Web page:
38. ^ Beven, Jack (January 10, 2011). Tropical Storm Agatha (PDF) (Report). Tropical Cyclone Report. National Hurricane Center. Retrieved January 14, 2011.
  39. ^ Navarro, Myriam; Santos, Javier (November 11, 2018). "Ascienden a $10 mil millones los daños que causó 'Willa' en Nayarit" [The damages caused by 'Willa' in Nayarit amount to $10 billion]. La Jornada (in Spanish). Archived from the original on January 15, 2019. Retrieved January 14, 2019.
  40. ^ "South Texas Floods: October 17–22, 1998" (PDF). United States Department of Commerce. 1999. Archived (PDF) from the original on March 3, 2016. Retrieved February 11, 2007.
  41. ^ "Floods in Southeast Texas, October 1994" (PDF). United States Geological Survey. January 1995. p. 1. Archived (PDF) from the original on March 3, 2016. Retrieved October 1, 2008.
  42. ^ a b "Guatemala - Disaster Statistics". Prevention Web. 2008. Archived from the original on July 22, 2011. Retrieved April 12, 2010.
  43. ^ "El Salvador Death Toll hits 565 as more bodies found". Ocala Star-Banner. September 22, 1982. Archived from the original on June 2, 2020. Retrieved August 5, 2011.
  44. ^ "Tropical Storm Octave 1983". National Weather Service. Archived from the original on May 10, 2012. Retrieved July 12, 2013.
  45. ^ Rotzull, Brenda (October 7, 1983). "Domestic News". United Press International.  – via Lexis Nexis (subscription required)
  46. ^ "More flood victims found". The Spokesman-Review. Associated Press. September 28, 1982. p. 12. Retrieved August 18, 2011.
  47. ^ "Death from Salvadoran flood exceeds 1,200". Anchorage Daily News. September 24, 1982. Retrieved August 5, 2011.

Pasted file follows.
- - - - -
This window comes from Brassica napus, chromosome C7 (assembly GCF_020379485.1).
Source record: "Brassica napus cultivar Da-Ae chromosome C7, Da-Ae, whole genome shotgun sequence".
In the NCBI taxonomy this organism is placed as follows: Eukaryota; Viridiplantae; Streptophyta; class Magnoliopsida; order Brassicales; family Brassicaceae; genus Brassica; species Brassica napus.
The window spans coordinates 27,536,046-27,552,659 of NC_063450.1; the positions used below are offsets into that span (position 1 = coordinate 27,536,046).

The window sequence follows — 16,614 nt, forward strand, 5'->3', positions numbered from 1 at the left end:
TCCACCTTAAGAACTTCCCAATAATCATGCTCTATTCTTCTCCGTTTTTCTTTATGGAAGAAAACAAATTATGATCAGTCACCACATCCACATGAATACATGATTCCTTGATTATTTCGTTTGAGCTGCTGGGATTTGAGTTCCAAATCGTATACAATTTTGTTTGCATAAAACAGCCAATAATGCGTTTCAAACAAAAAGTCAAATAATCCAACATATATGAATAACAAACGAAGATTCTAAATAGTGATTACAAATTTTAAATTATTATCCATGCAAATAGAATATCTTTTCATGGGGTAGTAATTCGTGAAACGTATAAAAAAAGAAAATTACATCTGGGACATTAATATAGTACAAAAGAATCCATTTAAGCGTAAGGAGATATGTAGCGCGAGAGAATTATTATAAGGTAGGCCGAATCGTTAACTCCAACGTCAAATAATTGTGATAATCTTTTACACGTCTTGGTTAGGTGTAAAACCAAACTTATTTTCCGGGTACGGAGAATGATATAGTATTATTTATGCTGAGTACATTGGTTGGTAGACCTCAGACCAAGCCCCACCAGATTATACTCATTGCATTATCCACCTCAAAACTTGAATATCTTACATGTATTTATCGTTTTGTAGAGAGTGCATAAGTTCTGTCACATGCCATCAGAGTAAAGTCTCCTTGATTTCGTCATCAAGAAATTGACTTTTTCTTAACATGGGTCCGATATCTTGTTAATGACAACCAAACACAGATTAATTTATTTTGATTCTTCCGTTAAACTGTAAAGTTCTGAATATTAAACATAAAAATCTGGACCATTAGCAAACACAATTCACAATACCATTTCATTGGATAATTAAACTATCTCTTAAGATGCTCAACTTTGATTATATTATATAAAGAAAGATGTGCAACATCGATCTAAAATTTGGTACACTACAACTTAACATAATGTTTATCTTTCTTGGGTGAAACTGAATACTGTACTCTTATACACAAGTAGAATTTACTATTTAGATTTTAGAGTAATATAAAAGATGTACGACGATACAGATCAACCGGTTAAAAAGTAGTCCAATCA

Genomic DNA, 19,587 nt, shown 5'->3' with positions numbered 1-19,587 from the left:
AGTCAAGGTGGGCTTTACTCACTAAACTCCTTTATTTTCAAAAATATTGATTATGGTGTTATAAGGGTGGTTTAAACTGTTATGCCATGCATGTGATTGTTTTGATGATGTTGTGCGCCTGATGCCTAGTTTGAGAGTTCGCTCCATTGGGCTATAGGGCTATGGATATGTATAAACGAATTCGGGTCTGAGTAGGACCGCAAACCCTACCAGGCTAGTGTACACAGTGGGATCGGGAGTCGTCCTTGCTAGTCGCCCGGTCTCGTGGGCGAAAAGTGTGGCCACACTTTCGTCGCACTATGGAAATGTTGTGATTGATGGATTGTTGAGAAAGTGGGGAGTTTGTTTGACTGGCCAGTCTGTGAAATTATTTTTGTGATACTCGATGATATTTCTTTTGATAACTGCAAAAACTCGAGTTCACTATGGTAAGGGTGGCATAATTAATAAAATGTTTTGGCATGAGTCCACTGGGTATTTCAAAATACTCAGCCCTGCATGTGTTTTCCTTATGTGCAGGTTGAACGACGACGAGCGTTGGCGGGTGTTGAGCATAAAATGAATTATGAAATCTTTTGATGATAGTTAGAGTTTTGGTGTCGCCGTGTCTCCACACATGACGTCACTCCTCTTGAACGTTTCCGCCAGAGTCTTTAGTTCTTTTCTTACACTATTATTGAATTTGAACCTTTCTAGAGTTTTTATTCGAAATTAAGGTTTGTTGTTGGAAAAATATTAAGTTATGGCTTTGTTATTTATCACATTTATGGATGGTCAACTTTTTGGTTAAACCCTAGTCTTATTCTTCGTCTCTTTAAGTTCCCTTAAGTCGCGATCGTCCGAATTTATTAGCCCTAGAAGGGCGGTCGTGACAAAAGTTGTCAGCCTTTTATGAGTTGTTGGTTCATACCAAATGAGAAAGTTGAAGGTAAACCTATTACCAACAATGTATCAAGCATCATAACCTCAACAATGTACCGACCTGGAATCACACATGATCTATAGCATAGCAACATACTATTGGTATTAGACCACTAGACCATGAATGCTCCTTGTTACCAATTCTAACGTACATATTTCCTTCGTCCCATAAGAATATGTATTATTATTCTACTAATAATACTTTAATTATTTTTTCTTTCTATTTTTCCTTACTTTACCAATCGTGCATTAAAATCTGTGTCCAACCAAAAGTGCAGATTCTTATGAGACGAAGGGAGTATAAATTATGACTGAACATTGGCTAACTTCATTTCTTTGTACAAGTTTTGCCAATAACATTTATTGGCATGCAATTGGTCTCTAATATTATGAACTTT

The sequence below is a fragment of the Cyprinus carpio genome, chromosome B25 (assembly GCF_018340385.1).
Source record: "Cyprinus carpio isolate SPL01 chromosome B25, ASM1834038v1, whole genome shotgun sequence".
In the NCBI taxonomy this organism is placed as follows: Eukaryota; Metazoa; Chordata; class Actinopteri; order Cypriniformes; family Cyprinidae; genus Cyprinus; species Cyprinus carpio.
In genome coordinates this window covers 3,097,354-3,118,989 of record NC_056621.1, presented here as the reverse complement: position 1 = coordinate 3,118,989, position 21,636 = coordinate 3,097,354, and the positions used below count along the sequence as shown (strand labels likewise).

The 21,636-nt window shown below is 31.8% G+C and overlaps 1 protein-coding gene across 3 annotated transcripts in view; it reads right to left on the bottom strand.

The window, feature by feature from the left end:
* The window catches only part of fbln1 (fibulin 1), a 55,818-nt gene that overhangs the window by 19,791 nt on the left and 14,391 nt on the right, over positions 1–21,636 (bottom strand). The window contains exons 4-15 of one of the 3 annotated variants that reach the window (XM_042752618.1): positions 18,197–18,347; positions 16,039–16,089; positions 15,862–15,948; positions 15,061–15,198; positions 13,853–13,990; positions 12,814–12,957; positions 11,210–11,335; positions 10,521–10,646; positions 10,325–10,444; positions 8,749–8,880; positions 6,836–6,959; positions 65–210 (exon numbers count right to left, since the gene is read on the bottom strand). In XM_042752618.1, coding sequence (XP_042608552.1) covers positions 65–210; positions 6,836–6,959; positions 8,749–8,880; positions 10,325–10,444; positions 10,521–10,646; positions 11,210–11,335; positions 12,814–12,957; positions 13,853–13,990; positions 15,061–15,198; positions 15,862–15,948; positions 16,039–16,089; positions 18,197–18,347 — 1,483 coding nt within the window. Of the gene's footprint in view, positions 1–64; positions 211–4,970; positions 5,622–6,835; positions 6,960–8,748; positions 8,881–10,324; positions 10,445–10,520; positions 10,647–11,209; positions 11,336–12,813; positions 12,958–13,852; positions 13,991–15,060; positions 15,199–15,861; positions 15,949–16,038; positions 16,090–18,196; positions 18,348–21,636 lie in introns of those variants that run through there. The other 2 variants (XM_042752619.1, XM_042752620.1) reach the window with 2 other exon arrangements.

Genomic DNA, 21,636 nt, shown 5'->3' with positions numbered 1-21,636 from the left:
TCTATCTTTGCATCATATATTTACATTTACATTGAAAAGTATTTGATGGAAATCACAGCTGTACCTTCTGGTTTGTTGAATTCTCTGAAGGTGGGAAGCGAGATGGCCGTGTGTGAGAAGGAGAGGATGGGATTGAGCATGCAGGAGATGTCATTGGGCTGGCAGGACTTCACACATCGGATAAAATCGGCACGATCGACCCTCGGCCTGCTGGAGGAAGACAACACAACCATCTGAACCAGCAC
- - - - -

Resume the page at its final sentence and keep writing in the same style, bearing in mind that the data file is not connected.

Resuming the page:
48. ^ "Mexico - Disaster Statistics". Prevention Web. 2008. Archived from the original on July 22, 2011. Retrieved April 12, 2010.
  49. ^ "Hurricane hits Baja California". L.A. Times. October 1, 1982. Retrieved August 6, 2011.
  50. ^ "Mexican state". Ellensburg Daily Record. October 2, 1982. Retrieved August 11, 2011.
  51. ^ "Adverse meteorological phenomena 3.2.2 KEY IN THE LAST 20 YEARS" (PDF). Elac. Retrieved October 21, 2011.
  52. ^ "Local National International". Sarasota Herald-Tribune. September 1, 1982. Retrieved August 11, 2011.
  53. ^ "Chilly weather follows behind Hurricane Paul". The Albany Herald. October 1, 1982. Retrieved August 11, 2011.
  54. ^ "El Salvador in Mouring". September 25, 1982. Retrieved August 5, 2011.
  55. ^ "Latest death toll from Flooding in El Salvador reaches 232". Williamson Daily News. September 21, 1982. Retrieved August 5, 2011.
  56. ^ "Latin Receive U.S. Disaster aid". Pittsburgh Press. September 22, 1982. Retrieved August 6, 2011.
  57. ^ "World news". The Modest Bee. October 4, 1982. Archived from the original on June 2, 2020. Retrieved August 11, 2011.